What does it really mean to let go? When we turned this question over to our editors and readers, their responses proved that grief, catharsis, and rebirth come in all forms—whether it's finally moving on from a failed relationship, rebuilding oneself after a painful trauma, or quietly saying goodbye to the person you once were. Our series Letting Go highlights these compelling and complicated stories.
If you follow along with us on Instagram, you've probably caught a few light and hopefully comedic glimpses into the Byrdie G-Chat: beauty-loving banter discussing our favorite products, hair eras, and the like. But what you don't see are some of the very real and very raw conversations that take place behind the scenes as well. In fact, it was one such conversation I had with senior editor Hallie Gould (and later wellness editor Victoria Hoff) that inspired this story in particular. And while I don't remember what prompted the conversation, I do remember the cathartic release I experienced from simply talking to others who'd also grappled with the sly unwieldiness of an eating disorder and the isolating stigmas and sensitivities that inevitably follow.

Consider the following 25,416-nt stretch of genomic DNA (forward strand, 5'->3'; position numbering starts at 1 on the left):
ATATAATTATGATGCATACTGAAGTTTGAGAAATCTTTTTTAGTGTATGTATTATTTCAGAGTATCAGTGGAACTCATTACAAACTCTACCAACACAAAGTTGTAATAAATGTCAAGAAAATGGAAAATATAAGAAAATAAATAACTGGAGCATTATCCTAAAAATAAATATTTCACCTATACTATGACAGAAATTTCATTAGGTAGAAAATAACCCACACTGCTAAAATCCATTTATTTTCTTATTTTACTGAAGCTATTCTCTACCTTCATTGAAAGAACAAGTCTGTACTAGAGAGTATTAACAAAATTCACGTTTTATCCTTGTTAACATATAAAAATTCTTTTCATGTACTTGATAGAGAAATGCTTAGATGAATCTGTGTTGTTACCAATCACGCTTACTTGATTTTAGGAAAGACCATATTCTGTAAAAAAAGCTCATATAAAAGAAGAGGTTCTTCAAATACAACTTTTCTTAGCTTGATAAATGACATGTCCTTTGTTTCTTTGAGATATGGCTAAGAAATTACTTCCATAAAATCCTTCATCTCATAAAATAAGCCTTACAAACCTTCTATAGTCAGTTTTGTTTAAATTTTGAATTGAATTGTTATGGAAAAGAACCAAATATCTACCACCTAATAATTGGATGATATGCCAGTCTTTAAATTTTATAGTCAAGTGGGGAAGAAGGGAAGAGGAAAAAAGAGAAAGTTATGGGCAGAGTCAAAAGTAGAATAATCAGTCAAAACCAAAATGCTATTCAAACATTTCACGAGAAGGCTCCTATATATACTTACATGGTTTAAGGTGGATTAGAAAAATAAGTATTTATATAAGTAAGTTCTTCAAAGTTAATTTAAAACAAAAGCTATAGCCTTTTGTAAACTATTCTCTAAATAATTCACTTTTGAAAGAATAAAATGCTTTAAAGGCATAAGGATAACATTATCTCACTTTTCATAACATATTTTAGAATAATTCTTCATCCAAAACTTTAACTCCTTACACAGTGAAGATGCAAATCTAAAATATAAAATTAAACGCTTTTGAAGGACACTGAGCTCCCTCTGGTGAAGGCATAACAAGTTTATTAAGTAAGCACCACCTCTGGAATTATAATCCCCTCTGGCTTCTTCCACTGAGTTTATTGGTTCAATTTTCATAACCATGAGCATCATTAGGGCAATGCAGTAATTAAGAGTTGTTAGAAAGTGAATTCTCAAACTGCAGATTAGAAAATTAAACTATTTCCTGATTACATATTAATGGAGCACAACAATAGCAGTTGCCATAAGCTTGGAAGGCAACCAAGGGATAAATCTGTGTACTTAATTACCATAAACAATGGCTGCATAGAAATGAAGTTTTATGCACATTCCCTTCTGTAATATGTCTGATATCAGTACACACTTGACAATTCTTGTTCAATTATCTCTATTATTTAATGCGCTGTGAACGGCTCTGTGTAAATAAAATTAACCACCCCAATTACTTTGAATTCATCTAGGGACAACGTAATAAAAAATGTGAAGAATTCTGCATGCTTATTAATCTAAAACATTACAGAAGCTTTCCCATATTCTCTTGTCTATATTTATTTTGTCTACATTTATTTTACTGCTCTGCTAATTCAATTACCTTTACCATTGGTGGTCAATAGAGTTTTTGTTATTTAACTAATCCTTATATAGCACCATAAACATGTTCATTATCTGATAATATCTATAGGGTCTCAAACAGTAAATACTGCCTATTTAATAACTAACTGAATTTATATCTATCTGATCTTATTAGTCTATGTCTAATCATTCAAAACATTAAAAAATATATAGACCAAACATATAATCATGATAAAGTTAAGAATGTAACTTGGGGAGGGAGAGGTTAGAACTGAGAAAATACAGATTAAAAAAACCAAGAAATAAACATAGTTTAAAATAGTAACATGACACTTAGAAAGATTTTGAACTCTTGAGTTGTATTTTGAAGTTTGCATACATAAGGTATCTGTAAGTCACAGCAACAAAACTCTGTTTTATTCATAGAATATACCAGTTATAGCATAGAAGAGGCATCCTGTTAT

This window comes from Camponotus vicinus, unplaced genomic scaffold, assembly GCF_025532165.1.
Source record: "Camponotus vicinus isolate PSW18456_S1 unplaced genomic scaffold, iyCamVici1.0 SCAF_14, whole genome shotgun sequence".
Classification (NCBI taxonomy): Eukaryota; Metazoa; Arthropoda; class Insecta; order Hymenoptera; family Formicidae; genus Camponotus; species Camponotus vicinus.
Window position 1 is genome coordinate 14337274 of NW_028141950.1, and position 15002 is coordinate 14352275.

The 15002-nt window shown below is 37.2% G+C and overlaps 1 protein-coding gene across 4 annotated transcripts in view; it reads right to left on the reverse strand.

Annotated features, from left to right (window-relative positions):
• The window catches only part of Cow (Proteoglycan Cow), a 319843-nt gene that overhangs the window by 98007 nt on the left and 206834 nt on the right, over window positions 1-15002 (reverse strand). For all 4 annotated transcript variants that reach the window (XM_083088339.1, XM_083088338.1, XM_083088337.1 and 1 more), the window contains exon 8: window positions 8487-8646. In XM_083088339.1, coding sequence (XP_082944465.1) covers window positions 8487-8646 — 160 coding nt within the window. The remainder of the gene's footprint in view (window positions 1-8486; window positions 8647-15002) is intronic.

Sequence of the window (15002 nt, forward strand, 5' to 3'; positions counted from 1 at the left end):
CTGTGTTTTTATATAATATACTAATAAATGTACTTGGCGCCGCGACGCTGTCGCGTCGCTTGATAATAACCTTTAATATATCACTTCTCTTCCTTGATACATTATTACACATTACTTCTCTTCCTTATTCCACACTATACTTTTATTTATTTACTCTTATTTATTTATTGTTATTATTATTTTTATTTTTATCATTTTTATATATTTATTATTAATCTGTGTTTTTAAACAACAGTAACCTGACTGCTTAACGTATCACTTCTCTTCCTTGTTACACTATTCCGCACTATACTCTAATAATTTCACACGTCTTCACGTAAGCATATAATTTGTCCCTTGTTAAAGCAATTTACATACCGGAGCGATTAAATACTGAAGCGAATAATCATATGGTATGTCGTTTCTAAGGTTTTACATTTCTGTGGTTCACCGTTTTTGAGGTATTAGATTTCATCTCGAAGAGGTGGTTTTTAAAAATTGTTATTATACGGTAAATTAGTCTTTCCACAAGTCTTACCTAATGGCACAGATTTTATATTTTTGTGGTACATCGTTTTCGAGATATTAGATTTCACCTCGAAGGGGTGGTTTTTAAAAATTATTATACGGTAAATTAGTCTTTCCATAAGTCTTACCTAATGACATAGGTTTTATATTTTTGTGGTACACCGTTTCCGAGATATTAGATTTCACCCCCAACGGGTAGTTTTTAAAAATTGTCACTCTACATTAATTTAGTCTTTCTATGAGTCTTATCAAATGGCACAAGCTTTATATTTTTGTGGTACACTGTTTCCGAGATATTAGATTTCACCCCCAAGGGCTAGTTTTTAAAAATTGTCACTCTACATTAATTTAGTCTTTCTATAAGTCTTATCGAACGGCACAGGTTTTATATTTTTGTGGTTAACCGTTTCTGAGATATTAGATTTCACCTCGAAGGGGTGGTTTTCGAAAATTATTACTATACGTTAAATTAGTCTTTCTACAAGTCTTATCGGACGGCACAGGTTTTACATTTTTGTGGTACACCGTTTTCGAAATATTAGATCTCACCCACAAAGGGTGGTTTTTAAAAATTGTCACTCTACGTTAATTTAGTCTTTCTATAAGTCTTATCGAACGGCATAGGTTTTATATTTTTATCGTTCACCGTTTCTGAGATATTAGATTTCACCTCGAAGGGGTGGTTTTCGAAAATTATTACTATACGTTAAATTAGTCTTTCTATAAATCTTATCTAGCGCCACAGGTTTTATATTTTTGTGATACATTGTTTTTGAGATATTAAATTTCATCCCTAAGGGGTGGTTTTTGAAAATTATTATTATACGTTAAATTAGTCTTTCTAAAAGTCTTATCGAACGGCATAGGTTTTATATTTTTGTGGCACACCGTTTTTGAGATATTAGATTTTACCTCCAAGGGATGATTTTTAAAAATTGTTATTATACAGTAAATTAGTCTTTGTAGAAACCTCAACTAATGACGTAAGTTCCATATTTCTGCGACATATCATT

Though we may now be in different seasons of our lives, when our eating disorders typically sit backseat more often than shotgun, there are still shadows, assumptions, stigmas, less-than-ideal reactions, and scars to contend with on a daily basis—aftershocks still visible and vulnerable if and when we decide to show them. But here's the thing. Most of the time, we don't. Because sometimes, when you're still healing and the world can feel like a judgmental forcefield, it's easier to just not go there.
Because of this, Victoria, Hallie, and I can admit we've at times been more candid about our experiences in this space right here—with co-workers and readers—than with some of the people we've known far longer and more intimately. So to explore the topic of stigma and how the anticipation of someone's reaction has affected our ability to let go, I asked Hallie and Victoria if they'd be willing to share some words with me on the subject. Here's the result.
"I rarely ever talk about my eating disorder aloud. It's still something I struggle to be open about even several years after feeling somewhat 'recovered' (if that can ever truly be a thing), and I think a lot of that has to do with the innate stigma still associated with the disorder, even among well-intentioned people in my life. It also represents the darkest parts of my psyche—it was, after all, an all-consuming manifestation of my deepest insecurities and hurt—and now that I feel like I've worked through most of that, it's not something I like to revisit, let alone try to explain to other people.
"But that's also why I find catharsis in occasionally writing about my experience, and why I very intentionally offer only my story and perspective instead of any 'advice.' When I was in the thick of anorexia, one of the things I struggled with most was feeling completely alone and misunderstood. The vast majority of literature I read about the disease and recovery was extremely clinical, generic, and/or instructional, and I couldn't relate to any of it.